Recently, seven Beagles tasted sweet freedom for the first time in their life after being rescued from life at a laboratory. The dogs, dubbed “The Prairie State Pups,” are Candy and Alaska (two puppies only a few months old), Chunky, Baxter, Leo, Harley and Teddy.
The Prairie State Pups are enjoying their new life of freedom thanks to the Beagle Freedom Project, a 501(c) organization which works to move Beagles who are no longer being used for research into loving, adoptive homes.
The first moments of these rescued pups’ freedom were captured on video…a joyful video which shows wildly wagging tails, happily lolling tongues and beautiful, grateful eyes on dogs who previously endured needles, gloved hands and a sad life inside of a cage.
When asked about where the Prairie State Pups were rescued from, Cate McKeating, the group’s Rescue and Adoptions Coordinator, told Shelter Me that the location of the laboratory that the dogs came from is confidential – she explained, “we sign confidentiality agreements with the laboratories in return for their promise to continue releasing animals to us.”
The Prairie State Pups have left their former life long behind – in fact, they are currently enjoying the comforts of home with foster families. McKeating told Shelter Me:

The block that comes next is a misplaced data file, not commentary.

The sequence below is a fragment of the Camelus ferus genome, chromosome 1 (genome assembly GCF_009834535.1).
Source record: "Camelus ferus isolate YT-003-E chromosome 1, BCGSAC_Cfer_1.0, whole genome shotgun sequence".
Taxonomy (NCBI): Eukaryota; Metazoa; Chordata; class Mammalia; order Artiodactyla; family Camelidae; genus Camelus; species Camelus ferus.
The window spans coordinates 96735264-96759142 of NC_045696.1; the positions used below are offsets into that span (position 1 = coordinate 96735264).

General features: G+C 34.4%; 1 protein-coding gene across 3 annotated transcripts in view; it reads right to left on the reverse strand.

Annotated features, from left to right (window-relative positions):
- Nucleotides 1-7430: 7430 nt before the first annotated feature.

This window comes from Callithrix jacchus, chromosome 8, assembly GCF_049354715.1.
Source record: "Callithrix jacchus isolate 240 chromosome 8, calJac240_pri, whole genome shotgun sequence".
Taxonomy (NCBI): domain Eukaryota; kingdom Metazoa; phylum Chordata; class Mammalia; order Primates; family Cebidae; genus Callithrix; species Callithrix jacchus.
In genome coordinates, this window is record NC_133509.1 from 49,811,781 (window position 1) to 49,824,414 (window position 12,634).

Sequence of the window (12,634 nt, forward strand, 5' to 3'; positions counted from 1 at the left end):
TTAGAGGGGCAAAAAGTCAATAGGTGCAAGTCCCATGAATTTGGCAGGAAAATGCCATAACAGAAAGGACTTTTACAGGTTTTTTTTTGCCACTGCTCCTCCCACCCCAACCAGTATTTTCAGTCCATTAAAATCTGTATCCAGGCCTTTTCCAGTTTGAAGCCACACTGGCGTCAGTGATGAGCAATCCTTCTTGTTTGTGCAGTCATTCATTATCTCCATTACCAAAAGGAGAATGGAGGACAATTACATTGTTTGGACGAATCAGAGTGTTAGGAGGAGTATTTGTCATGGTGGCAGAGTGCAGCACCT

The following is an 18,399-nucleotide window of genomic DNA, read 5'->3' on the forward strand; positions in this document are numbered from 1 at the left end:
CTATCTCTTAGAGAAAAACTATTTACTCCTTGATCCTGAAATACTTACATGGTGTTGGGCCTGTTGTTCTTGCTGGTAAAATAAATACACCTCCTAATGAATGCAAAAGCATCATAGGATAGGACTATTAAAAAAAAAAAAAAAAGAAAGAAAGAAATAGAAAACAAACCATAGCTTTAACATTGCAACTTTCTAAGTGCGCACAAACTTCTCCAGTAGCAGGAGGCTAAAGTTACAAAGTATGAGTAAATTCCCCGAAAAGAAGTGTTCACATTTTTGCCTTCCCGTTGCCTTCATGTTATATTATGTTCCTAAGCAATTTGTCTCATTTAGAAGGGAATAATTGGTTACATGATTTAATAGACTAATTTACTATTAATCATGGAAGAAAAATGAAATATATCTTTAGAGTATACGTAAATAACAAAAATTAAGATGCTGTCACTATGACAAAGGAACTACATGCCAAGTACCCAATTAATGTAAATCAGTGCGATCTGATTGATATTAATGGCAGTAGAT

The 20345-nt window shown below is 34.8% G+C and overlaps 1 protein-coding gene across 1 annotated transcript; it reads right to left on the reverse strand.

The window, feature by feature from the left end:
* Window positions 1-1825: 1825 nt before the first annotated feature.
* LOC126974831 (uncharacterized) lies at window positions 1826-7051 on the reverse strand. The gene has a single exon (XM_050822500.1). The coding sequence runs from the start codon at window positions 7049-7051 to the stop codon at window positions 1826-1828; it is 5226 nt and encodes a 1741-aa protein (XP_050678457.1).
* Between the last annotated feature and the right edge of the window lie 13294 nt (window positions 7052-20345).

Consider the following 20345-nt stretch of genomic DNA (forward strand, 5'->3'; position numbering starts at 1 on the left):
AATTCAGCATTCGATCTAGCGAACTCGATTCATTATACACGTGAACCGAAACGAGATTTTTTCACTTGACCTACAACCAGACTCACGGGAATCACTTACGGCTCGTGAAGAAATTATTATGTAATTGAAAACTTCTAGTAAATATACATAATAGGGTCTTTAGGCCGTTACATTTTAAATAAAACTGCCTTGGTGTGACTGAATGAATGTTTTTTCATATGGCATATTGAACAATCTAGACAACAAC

All seven have adapted well – former research beagles can fit into families just as well as any other animal – they just require a little extra love and attention when they first get out because they are afraid of the big, bad world after a lifetime of torture. These boys and girls have been lucky enough to adjust very quickly, and many of their foster families have mentioned interest in adopting them!
Soon, these rescued pups will be living with their forever families – McKeating stated:
If all goes well, the dogs become available for adoption 4 weeks after they enter foster care. BFP has a list of over 10,000 applicants waiting to home a former research animals. We will look through these applications to find the best home for each individual dog.
By nature, Beagles are friendly, docile and forgiving – sadly, the very traits that make them popular pets are the same attributes which make them highly sought after by research laboratories. Read more about the Beagle Freedom Project and its ongoing effort to rescue these wonderful dogs at this link.
Find the Beagle Freedom Project on Facebook here.